December 2021

By Gabriel Sánchez Zinny


About 70% of jobs in Latin America are informal. The data, released in a recent study by the International Labor Organization, is overwhelming. This is the reality for millions of Latin Americans who are immersed in the difficulties of informal employment, people who cannot save for retirement, nor do they have maternity or sick leave, and they are a long way from having any kind of health coverage. In other words, they cannot exercise their most basic labor rights.

It is imperative that we put the quality employment debate at the forefront of the public policy agenda in Latin America, especially after COVID-19, which has increased poverty and informality in the region.

As I comment throughout my recent book Sin trabajo: el empleo en América Latina entre la pobreza, la educación, el cambio tecnológico y la pandemia this is an unpopular topic, with limited evidence, that seems to be ignored. Research and publications abound on and how technology is impacting new professions, how the pandemic is transforming entire sectors, incorporating a more hybrid, remote and flexible work modality, which already existed in most developed countries.

However, there is very little debate about work today, the reality of so many Latin Americans without quality employment in which technology, far from bringing an opportunity, aggravates their situation. I wonder why we are not talking about the millions of adults who fail to finish secondary school or the fact that, in most countries in the region, those who do manage to finish are half of those who attended primary school. Nor are we talking about university graduates, who represent a minority in the region, and that there are few initiatives to expand access and increase graduation rates.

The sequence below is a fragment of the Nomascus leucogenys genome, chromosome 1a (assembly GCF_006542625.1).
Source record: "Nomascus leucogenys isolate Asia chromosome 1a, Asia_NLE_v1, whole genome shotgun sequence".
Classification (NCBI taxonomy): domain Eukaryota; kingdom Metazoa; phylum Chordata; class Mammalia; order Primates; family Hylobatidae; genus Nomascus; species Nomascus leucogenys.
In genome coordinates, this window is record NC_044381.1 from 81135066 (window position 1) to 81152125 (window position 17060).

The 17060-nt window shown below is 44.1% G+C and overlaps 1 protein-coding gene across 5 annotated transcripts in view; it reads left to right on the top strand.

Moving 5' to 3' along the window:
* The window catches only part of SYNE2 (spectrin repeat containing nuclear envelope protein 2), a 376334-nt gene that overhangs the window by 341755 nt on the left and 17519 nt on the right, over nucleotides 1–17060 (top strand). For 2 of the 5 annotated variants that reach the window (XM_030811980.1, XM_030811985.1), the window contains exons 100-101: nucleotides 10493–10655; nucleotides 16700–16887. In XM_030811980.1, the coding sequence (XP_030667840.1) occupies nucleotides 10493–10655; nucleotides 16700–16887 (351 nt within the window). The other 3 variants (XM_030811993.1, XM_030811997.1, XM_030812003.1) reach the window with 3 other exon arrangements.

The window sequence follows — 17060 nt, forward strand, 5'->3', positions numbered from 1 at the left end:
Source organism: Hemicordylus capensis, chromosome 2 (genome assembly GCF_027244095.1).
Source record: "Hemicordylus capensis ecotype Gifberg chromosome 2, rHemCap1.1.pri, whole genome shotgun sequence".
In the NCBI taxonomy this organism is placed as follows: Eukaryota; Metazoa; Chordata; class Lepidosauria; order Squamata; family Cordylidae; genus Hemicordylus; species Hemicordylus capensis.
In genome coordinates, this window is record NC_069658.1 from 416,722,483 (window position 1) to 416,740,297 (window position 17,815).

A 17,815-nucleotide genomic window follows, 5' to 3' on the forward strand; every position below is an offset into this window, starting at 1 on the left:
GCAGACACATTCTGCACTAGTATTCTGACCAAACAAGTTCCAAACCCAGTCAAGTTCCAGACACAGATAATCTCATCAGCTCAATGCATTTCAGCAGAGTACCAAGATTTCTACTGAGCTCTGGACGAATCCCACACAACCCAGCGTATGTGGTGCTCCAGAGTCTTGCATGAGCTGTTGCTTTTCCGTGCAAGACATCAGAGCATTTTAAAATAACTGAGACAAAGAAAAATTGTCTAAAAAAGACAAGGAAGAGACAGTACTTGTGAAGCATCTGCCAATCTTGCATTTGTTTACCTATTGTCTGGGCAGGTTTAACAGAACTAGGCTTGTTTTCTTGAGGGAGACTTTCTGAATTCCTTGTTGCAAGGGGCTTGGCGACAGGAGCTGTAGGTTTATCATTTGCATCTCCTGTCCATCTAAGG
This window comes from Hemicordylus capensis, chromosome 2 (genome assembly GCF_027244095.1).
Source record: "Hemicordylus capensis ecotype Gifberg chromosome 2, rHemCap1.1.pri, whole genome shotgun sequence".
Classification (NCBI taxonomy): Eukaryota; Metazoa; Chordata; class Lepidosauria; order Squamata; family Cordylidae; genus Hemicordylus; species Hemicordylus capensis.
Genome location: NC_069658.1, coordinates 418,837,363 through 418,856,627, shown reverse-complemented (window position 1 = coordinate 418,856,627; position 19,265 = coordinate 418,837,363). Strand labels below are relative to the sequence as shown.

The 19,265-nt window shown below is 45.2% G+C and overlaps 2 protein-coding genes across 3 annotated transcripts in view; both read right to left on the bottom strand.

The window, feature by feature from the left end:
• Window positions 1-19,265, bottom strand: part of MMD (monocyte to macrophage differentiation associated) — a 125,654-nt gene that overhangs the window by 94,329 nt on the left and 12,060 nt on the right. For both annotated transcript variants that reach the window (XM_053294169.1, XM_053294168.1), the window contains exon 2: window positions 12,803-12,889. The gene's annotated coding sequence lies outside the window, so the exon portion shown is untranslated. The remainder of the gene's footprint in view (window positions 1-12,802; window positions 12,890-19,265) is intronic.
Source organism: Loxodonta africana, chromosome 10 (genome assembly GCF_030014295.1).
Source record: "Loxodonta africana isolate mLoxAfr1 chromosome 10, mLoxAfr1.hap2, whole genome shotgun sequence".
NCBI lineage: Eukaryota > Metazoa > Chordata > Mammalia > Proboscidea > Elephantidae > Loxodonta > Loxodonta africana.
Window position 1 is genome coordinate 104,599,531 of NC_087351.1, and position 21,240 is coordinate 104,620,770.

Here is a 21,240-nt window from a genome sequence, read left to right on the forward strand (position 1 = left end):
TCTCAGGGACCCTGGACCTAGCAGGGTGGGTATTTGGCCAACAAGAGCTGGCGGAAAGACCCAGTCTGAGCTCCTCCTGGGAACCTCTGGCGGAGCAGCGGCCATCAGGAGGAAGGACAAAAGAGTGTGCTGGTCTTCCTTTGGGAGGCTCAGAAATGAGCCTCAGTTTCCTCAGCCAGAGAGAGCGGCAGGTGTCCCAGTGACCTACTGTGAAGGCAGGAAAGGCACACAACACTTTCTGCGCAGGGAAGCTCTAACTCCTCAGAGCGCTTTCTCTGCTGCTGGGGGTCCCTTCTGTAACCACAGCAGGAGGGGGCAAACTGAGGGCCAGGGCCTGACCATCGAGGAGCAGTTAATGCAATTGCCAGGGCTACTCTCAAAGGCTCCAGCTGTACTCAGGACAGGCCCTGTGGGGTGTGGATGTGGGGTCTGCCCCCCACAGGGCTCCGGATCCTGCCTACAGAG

Nonetheless, we continue to debate the lack of professional training, an issue that is frequently repeated among academics and politicians during meetings and conferences on the future of work. A proposal that, generally, has narrow scope and is linked to labor demands.

We have to start talking about the informality that affects more than half of Latin Americans and that, perhaps, generating quality employment is the best way to train and re-educate those adults who have not had the opportunity to complete their education formal, in addition to the benefits of having a job in and of themselves.

Having the necessary information is the first step to be able to think and design effective public policies whose effects can be rigorously measured. Next, we need real numbers that reflect how many citizens have been able to get a job or improve their situation, how many have managed to enter the formal sector from informality, and how many have found a job after receiving training. Setting aside references to the impact of public policies as a politically correct issue, to give way to the concrete measurement of the results of these policies and initiatives.

In the book we comment and analyze the state of welfare in the region, and the growing welfare programs that exist in many countries. It is key that we dare to talk about the best social policies and wonder why, despite this expansion, poverty does not seem to decrease nor does formal employment grow. Isn't employment the best social policy to reduce poverty? Latin America needs to improve its social policies because it is one of the most unequal regions in the world: income inequality is tragically notorious, but it is even worse in education, access to health, security, and peace.

We have to face this inequality by defining public policies and public-private work to reduce it; It is the only way for all Latin Americans to have equal opportunities. For this, quality employment is a priority.